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Fitch Sees 'High Losses' for CMBS If Malls Can't Refinance

CMBS loans could feel the impact if troubled mall properties with 2020 maturities can’t find refinancing, according to Fitch.

(Bloomberg)—Commercial mortgage-backed securities could see big losses if troubled mall loans aren’t refinanced before they mature in 2020, according to Fitch Ratings Inc.

The biggest risk is if the borrowers decide to walk away from the property in order to avoid foreclosure, Fitch analyst Huxley Somerville wrote in a research note Friday.

“In such cases, high losses are likely because finding a new owner could be a long and lengthy process,” Somerville wrote. “When a mall goes bad, potential losses can exceed 60 percent of the loan amount and the potential for zero recoveries is very real and have already been seen.”

Loans in commercial mortgage-backed securities are typically for a period of 10 years and those first issued after the financial crisis will start to mature next year. That means 2019 should provide a preview of what to expect in 2020, Fitch said.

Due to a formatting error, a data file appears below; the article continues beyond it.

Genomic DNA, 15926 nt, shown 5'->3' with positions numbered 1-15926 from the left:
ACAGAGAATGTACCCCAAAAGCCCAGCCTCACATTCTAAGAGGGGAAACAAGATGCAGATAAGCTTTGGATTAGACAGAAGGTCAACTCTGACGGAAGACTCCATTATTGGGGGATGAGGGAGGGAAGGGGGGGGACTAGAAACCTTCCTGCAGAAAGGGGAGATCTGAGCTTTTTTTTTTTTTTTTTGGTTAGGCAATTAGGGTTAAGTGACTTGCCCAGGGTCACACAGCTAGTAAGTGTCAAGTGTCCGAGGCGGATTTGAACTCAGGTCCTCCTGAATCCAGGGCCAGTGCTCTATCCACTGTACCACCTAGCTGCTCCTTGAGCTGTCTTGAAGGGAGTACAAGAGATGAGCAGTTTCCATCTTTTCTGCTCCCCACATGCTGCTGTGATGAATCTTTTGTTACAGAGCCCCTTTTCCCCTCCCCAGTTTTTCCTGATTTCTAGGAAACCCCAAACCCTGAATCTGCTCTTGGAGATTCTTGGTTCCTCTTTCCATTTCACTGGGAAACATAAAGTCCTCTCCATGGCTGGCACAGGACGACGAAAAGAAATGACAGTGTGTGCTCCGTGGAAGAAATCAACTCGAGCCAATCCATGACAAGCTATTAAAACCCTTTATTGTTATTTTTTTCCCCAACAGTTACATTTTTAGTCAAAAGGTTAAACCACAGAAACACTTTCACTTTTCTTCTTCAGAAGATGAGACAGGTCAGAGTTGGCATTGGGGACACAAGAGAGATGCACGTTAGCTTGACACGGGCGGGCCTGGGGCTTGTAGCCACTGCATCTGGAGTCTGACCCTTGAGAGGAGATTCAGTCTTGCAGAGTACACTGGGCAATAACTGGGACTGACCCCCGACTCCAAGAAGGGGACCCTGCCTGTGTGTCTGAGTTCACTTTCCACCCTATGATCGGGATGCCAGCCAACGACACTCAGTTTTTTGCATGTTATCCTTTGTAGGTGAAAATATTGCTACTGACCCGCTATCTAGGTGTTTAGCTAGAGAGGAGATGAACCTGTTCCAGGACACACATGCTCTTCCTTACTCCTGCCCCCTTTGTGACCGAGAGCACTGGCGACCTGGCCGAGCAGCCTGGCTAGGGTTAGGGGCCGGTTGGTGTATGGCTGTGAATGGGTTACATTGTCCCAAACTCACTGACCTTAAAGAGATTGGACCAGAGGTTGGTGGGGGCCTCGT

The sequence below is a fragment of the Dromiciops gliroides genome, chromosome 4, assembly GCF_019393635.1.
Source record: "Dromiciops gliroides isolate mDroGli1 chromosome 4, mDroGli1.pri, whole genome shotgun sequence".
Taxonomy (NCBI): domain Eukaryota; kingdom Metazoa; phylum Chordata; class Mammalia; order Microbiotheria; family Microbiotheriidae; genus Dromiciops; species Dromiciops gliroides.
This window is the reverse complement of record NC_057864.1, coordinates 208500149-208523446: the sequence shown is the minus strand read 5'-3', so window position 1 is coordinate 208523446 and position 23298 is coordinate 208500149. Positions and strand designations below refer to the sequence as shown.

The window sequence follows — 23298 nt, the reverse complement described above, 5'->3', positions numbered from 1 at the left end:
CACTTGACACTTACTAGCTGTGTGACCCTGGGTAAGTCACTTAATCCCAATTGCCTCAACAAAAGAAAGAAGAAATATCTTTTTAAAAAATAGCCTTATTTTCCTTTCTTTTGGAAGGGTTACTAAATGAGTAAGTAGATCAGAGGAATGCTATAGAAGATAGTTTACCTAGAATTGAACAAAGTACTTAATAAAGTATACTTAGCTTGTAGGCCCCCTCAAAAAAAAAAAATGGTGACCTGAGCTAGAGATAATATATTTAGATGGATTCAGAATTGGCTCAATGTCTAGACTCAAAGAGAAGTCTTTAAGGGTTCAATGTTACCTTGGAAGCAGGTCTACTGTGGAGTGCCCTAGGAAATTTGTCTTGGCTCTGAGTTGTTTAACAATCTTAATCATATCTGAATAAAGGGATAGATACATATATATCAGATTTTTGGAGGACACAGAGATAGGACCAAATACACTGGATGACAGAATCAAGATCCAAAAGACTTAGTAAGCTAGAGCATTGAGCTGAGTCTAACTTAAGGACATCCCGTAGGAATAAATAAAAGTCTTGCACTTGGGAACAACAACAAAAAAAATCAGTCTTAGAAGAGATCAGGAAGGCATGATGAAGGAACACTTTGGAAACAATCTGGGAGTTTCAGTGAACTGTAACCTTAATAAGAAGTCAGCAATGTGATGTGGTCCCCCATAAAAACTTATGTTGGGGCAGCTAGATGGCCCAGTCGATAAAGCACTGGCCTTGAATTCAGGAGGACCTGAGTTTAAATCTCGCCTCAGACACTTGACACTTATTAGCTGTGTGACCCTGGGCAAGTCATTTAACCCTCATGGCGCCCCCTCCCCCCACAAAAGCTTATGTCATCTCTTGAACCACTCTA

Fitch is concerned about 10 of 15 mall loans in CMBS deals that they cover and that are set to mature next year. “It’s very difficult to predict" how three of those loans will fare when they mature, Somerville said. Only two look solid.

Mall operators, eyeing defaults caused or made more likely by shuttered anchor stores and unwilling to throw money at the cost of refinancing, have been handing over their keys to lenders even before leases end. That’s been forcing loan-servicing companies to either take a shot at running the properties or sell them cheap. And if they’re unable to salvage the debt payments, investors in CMBS will take a hit.

“While some malls can be repurposed or repositioned, when the borrower decides to ‘walk away’ the loss severities have been among the largest in CMBS,” Edward Shugrue, a CMBS portfolio manager at RiverPark Funds, said.

To contact the reporter on this story: Adam Tempkin in New York at [email protected] To contact the editors responsible for this story: Christopher DeReza at [email protected] Randall Jensen, Andrew Dunn


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